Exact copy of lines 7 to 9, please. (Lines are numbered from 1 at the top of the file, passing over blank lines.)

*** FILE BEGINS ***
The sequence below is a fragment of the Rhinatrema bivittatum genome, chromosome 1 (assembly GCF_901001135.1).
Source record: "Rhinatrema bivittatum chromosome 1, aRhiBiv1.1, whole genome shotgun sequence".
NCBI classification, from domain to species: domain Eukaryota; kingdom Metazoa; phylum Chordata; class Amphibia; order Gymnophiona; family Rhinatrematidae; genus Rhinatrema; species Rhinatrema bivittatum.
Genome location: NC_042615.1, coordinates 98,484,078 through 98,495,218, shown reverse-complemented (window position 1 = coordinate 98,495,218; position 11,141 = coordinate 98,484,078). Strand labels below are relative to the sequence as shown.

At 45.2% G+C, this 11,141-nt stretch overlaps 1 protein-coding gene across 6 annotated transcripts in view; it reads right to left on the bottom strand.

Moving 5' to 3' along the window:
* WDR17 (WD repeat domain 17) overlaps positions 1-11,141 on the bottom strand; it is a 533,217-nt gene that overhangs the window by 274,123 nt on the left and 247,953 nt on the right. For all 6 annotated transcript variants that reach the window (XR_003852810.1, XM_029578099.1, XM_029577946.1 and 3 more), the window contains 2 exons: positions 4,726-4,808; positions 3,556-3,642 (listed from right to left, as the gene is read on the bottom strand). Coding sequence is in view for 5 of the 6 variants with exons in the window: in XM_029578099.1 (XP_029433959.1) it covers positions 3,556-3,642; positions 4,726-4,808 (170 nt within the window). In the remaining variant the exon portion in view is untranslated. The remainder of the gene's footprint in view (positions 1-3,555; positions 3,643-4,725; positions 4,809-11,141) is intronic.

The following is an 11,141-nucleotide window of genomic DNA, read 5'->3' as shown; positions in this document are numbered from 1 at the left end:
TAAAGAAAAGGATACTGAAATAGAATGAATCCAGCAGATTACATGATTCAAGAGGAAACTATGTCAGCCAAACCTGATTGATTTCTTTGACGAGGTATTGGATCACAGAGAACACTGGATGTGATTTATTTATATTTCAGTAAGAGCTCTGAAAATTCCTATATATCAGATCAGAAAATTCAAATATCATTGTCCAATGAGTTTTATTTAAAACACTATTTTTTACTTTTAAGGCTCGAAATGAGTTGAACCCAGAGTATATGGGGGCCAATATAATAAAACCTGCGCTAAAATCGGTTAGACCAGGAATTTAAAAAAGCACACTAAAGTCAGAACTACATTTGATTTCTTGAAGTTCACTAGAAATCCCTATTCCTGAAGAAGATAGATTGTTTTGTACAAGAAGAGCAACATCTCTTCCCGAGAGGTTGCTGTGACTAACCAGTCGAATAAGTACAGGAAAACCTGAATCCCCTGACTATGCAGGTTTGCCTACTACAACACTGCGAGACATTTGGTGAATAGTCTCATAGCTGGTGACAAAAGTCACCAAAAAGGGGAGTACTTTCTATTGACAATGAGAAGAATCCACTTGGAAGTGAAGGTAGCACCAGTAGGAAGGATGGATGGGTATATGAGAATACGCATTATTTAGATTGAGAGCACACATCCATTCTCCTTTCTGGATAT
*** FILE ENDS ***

* WDR17 (WD repeat domain 17) overlaps positions 1-11,141 on the bottom strand; it is a 533,217-nt gene that overhangs the window by 274,123 nt on the left and 247,953 nt on the right. For all 6 annotated transcript variants that reach the window (XR_003852810.1, XM_029578099.1, XM_029577946.1 and 3 more), the window contains 2 exons: positions 4,726-4,808; positions 3,556-3,642 (listed from right to left, as the gene is read on the bottom strand). Coding sequence is in view for 5 of the 6 variants with exons in the window: in XM_029578099.1 (XP_029433959.1) it covers positions 3,556-3,642; positions 4,726-4,808 (170 nt within the window). In the remaining variant the exon portion in view is untranslated. The remainder of the gene's footprint in view (positions 1-3,555; positions 3,643-4,725; positions 4,809-11,141) is intronic.

The following is an 11,141-nucleotide window of genomic DNA, read 5'->3' as shown; positions in this document are numbered from 1 at the left end:
TAAAGAAAAGGATACTGAAATAGAATGAATCCAGCAGATTACATGATTCAAGAGGAAACTATGTCAGCCAAACCTGATTGATTTCTTTGACGAGGTATTGGATCACAGAGAACACTGGATGTGATTTATTTATATTTCAGTAAGAGCTCTGAAAATTCCTATATATCAGATCAGAAAATTCAAATATCATTGTCCAATGAGTTTTATTTAAAACACTATTTTTTACTTTTAAGGCTCGAAATGAGTTGAACCCAGAGTATATGGGGGCCAATATAATAAAACCTGCGCTAAAATCGGTTAGACCAGGAATTTAAAAAAGCACACTAAAGTCAGAACTACATTTGATTTCTTGAAGTTCACTAGAAATCCCTATTCCTGAAGAAGATAGATTGTTTTGTACAAGAAGAGCAACATCTCTTCCCGAGAGGTTGCTGTGACTAACCAGTCGAATAAGTACAGGAAAACCTGAATCCCCTGACTATGCAGGTTTGCCTACTACAACACTGCGAGACATTTGGTGAATAGTCTCATAGCTGGTGACAAAAGTCACCAAAAAGGGGAGTACTTTCTATTGACAATGAGAAGAATCCACTTGGAAGTGAAGGTAGCACCAGTAGGAAGGATGGATGGGTATATGAGAATACGCATTATTTAGATTGAGAGCACACATCCATTCTCCTTTCTGGATAT